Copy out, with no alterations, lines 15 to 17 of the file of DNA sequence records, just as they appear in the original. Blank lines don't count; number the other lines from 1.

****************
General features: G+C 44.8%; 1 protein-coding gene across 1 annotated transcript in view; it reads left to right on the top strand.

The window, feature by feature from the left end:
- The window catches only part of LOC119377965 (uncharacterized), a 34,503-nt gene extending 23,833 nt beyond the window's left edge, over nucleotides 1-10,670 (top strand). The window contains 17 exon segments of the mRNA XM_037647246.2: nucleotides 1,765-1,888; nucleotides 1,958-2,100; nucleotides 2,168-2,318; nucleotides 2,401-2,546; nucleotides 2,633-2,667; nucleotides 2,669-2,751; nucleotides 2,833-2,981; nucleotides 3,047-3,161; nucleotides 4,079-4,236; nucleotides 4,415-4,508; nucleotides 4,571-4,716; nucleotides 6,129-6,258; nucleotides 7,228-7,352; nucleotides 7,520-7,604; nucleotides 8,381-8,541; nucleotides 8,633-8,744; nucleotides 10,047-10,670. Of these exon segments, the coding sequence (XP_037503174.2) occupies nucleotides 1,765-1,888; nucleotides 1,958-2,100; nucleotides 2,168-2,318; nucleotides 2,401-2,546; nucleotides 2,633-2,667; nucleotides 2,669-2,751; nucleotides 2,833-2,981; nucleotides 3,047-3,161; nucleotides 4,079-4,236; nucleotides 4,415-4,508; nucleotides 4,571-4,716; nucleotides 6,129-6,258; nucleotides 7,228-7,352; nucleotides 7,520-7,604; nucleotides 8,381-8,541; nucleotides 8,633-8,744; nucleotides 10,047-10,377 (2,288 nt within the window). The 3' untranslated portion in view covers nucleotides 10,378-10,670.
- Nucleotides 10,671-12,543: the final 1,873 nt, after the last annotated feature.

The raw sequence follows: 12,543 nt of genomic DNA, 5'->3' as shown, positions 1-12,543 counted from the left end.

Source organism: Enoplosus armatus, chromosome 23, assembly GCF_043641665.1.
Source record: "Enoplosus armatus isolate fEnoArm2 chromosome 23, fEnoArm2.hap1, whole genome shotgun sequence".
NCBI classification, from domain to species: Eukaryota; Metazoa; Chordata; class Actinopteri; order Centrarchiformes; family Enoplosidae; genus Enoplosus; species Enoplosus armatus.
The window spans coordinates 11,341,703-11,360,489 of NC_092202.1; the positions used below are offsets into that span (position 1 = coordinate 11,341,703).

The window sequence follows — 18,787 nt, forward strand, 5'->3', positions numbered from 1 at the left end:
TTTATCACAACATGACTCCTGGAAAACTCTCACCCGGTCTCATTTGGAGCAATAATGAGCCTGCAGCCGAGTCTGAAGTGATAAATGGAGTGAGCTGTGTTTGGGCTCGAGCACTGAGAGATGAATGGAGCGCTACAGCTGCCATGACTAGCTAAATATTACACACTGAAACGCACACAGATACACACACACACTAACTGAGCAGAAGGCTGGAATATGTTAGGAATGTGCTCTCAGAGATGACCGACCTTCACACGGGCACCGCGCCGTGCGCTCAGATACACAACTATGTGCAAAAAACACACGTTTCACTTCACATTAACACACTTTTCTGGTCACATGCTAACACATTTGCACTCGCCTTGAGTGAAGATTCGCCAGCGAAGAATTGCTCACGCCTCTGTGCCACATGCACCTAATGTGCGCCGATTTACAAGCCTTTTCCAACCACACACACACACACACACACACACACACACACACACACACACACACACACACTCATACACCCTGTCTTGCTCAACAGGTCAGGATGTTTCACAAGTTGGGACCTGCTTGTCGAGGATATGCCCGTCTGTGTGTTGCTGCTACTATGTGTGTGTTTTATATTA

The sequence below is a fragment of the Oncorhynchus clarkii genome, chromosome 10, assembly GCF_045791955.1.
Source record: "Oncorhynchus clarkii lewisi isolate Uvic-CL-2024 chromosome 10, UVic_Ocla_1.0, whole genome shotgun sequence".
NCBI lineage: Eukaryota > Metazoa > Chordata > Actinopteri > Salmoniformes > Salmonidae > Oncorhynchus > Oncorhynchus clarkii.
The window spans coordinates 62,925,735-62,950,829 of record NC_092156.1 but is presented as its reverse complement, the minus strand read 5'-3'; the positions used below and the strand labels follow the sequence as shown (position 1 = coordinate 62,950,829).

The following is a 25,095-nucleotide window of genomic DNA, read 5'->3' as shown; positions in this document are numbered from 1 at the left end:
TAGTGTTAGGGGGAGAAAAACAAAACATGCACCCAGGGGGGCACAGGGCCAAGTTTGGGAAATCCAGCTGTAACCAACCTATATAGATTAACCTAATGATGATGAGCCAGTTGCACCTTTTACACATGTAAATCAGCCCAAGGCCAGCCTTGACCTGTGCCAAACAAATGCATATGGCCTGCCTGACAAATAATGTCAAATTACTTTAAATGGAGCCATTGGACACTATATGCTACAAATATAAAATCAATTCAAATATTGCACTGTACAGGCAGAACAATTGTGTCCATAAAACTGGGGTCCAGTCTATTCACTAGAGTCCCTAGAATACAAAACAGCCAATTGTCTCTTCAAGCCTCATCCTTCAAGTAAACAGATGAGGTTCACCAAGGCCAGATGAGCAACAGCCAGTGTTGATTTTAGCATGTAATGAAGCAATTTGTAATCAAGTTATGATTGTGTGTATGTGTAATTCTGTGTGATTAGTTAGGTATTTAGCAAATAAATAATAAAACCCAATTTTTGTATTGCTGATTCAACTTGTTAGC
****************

The window spans coordinates 62,925,735-62,950,829 of record NC_092156.1 but is presented as its reverse complement, the minus strand read 5'-3'; the positions used below and the strand labels follow the sequence as shown (position 1 = coordinate 62,950,829).

The following is a 25,095-nucleotide window of genomic DNA, read 5'->3' as shown; positions in this document are numbered from 1 at the left end:
TAGTGTTAGGGGGAGAAAAACAAAACATGCACCCAGGGGGGCACAGGGCCAAGTTTGGGAAATCCAGCTGTAACCAACCTATATAGATTAACCTAATGATGATGAGCCAGTTGCACCTTTTACACATGTAAATCAGCCCAAGGCCAGCCTTGACCTGTGCCAAACAAATGCATATGGCCTGCCTGACAAATAATGTCAAATTACTTTAAATGGAGCCATTGGACACTATATGCTACAAATATAAAATCAATTCAAATATTGCACTGTACAGGCAGAACAATTGTGTCCATAAAACTGGGGTCCAGTCTATTCACTAGAGTCCCTAGAATACAAAACAGCCAATTGTCTCTTCAAGCCTCATCCTTCAAGTAAACAGATGAGGTTCACCAAGGCCAGATGAGCAACAGCCAGTGTTGATTTTAGCATGTAATGAAGCAATTTGTAATCAAGTTATGATTGTGTGTATGTGTAATTCTGTGTGATTAGTTAGGTATTTAGCAAATAAATAATAAAACCCAATTTTTGTATTGCTGATTCAACTTGTTAGC